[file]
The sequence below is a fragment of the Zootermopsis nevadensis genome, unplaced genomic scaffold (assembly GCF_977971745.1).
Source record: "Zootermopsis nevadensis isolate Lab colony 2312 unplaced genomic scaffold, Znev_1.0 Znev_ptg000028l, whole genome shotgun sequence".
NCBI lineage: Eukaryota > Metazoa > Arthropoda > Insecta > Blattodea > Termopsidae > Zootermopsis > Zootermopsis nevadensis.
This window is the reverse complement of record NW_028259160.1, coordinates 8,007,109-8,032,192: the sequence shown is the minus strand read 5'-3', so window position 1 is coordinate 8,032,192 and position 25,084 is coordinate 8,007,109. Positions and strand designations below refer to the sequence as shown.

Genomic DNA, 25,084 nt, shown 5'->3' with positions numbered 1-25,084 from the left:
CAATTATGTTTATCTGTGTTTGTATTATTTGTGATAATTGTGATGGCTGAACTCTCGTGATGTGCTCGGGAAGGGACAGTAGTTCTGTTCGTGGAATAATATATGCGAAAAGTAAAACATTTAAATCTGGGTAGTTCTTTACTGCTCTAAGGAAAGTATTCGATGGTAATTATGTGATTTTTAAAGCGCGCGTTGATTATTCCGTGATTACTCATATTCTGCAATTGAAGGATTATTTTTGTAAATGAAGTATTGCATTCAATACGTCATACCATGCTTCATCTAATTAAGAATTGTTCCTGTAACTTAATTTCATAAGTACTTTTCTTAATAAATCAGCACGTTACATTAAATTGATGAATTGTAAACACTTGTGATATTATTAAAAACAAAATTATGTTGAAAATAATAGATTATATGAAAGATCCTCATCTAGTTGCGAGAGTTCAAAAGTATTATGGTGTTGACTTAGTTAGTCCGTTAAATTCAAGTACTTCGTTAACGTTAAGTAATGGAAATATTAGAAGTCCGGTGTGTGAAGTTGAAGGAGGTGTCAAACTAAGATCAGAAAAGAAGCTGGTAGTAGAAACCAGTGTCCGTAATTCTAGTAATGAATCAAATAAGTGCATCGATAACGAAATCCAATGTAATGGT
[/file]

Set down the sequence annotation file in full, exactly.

The sequence below is a fragment of the Zootermopsis nevadensis genome, unplaced genomic scaffold (assembly GCF_977971745.1).
Source record: "Zootermopsis nevadensis isolate Lab colony 2312 unplaced genomic scaffold, Znev_1.0 Znev_ptg000028l, whole genome shotgun sequence".
NCBI lineage: Eukaryota > Metazoa > Arthropoda > Insecta > Blattodea > Termopsidae > Zootermopsis > Zootermopsis nevadensis.
This window is the reverse complement of record NW_028259160.1, coordinates 8,007,109-8,032,192: the sequence shown is the minus strand read 5'-3', so window position 1 is coordinate 8,032,192 and position 25,084 is coordinate 8,007,109. Positions and strand designations below refer to the sequence as shown.

Genomic DNA, 25,084 nt, shown 5'->3' with positions numbered 1-25,084 from the left:
CAATTATGTTTATCTGTGTTTGTATTATTTGTGATAATTGTGATGGCTGAACTCTCGTGATGTGCTCGGGAAGGGACAGTAGTTCTGTTCGTGGAATAATATATGCGAAAAGTAAAACATTTAAATCTGGGTAGTTCTTTACTGCTCTAAGGAAAGTATTCGATGGTAATTATGTGATTTTTAAAGCGCGCGTTGATTATTCCGTGATTACTCATATTCTGCAATTGAAGGATTATTTTTGTAAATGAAGTATTGCATTCAATACGTCATACCATGCTTCATCTAATTAAGAATTGTTCCTGTAACTTAATTTCATAAGTACTTTTCTTAATAAATCAGCACGTTACATTAAATTGATGAATTGTAAACACTTGTGATATTATTAAAAACAAAATTATGTTGAAAATAATAGATTATATGAAAGATCCTCATCTAGTTGCGAGAGTTCAAAAGTATTATGGTGTTGACTTAGTTAGTCCGTTAAATTCAAGTACTTCGTTAACGTTAAGTAATGGAAATATTAGAAGTCCGGTGTGTGAAGTTGAAGGAGGTGTCAAACTAAGATCAGAAAAGAAGCTGGTAGTAGAAACCAGTGTCCGTAATTCTAGTAATGAATCAAATAAGTGCATCGATAACGAAATCCAATGTAATGGT